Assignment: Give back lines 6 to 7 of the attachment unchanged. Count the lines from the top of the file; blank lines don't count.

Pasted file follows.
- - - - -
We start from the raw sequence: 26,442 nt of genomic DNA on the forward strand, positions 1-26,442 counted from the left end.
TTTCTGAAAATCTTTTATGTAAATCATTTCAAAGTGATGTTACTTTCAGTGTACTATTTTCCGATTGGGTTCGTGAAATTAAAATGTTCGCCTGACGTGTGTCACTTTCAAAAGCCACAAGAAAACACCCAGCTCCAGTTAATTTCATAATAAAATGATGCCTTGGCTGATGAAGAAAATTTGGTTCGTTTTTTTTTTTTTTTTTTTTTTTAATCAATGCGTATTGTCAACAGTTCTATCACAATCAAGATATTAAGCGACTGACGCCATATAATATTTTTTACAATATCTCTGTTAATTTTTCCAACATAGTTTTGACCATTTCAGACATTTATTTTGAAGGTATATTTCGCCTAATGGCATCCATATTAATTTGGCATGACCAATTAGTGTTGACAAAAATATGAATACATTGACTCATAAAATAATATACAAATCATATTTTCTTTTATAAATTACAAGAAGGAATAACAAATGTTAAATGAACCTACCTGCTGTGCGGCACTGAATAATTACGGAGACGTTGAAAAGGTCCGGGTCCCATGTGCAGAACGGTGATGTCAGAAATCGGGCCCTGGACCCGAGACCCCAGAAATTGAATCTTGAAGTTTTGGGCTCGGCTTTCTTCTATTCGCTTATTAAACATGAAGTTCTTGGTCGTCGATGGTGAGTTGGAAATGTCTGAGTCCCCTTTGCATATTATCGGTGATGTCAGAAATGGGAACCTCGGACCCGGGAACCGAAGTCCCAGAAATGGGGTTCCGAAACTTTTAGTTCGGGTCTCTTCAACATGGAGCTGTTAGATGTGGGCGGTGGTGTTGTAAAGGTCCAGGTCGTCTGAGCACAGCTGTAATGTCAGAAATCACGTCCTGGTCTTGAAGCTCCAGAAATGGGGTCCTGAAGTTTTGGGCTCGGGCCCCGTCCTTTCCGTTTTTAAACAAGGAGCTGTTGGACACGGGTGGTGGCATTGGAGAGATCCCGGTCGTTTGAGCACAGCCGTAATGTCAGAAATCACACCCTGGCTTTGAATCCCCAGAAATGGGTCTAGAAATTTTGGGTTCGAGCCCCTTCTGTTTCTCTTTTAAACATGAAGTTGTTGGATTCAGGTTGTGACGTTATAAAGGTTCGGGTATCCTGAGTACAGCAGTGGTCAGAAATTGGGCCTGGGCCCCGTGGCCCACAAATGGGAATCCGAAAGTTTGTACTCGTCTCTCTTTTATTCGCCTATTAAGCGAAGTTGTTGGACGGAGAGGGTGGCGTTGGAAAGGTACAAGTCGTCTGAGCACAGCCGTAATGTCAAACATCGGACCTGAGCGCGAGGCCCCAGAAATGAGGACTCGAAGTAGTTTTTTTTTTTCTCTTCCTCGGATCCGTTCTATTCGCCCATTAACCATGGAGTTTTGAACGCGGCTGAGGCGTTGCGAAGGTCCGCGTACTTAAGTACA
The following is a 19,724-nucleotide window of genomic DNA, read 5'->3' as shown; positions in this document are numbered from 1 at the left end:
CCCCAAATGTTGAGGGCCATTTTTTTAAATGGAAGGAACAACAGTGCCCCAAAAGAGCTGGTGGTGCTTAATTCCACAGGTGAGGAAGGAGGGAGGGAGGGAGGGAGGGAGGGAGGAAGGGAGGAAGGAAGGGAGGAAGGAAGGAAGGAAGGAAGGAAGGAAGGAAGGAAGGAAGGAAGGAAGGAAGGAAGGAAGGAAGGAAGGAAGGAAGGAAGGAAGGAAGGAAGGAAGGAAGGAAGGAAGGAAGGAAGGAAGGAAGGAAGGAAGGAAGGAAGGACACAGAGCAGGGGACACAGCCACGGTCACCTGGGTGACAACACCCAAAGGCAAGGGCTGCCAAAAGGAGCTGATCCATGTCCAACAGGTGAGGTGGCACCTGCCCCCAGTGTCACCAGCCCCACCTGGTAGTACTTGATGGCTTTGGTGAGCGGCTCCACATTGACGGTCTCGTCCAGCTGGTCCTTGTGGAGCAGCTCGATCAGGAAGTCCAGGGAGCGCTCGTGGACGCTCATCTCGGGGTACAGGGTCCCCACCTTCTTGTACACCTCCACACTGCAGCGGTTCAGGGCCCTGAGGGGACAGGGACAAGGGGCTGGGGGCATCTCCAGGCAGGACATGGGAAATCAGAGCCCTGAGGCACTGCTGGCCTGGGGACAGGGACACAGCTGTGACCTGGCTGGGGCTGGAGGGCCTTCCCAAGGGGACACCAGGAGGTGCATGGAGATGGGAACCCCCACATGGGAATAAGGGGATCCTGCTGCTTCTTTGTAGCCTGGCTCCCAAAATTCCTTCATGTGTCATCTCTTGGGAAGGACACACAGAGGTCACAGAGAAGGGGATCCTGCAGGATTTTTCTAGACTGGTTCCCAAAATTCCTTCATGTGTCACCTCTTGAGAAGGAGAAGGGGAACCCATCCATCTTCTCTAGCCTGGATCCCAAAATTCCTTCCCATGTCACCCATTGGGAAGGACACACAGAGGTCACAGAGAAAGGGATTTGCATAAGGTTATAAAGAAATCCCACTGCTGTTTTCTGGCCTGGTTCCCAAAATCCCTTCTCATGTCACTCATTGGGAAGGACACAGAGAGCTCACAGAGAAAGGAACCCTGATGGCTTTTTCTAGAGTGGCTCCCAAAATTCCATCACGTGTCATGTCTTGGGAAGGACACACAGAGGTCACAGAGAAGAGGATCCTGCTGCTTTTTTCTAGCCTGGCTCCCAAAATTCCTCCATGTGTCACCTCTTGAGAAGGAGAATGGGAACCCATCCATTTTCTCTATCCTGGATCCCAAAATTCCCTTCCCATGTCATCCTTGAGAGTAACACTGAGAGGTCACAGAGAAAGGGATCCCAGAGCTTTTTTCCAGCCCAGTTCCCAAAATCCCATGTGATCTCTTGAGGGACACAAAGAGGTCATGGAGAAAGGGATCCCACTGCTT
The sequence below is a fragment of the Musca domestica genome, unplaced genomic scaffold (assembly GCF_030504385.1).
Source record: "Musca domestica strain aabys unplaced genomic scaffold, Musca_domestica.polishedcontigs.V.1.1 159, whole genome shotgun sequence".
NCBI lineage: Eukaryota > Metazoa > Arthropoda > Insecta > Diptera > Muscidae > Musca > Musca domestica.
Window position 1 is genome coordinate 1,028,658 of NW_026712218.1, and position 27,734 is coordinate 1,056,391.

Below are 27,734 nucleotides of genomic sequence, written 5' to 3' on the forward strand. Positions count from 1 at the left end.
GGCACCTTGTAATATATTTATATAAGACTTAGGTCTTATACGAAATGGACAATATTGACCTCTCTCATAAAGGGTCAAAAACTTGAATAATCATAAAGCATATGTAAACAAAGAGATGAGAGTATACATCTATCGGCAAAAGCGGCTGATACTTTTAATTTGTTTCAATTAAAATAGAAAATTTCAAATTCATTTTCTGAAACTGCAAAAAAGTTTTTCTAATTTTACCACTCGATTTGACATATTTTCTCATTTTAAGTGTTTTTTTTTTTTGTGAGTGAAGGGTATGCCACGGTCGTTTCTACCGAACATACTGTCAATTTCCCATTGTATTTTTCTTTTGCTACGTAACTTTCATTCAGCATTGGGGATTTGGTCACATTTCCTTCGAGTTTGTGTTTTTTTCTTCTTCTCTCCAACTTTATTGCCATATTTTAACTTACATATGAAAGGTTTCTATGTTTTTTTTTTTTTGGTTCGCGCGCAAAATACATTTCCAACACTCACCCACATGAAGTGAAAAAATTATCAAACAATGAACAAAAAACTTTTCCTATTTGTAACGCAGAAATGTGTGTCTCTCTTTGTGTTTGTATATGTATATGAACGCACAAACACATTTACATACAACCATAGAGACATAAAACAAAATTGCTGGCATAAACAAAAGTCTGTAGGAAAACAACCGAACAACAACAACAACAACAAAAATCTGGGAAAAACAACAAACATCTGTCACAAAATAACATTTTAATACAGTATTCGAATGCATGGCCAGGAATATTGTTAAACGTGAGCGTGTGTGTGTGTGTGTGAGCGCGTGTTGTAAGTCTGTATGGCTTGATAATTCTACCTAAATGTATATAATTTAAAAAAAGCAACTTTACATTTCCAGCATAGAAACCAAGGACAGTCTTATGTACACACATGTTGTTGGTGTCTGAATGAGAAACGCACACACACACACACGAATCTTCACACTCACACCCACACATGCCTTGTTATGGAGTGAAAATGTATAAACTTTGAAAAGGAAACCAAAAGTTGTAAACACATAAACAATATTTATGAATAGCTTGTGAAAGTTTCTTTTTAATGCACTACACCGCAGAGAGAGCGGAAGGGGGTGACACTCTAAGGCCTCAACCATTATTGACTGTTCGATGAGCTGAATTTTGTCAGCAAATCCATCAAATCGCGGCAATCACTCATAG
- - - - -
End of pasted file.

Source record: "Musca domestica strain aabys unplaced genomic scaffold, Musca_domestica.polishedcontigs.V.1.1 159, whole genome shotgun sequence".
NCBI lineage: Eukaryota > Metazoa > Arthropoda > Insecta > Diptera > Muscidae > Musca > Musca domestica.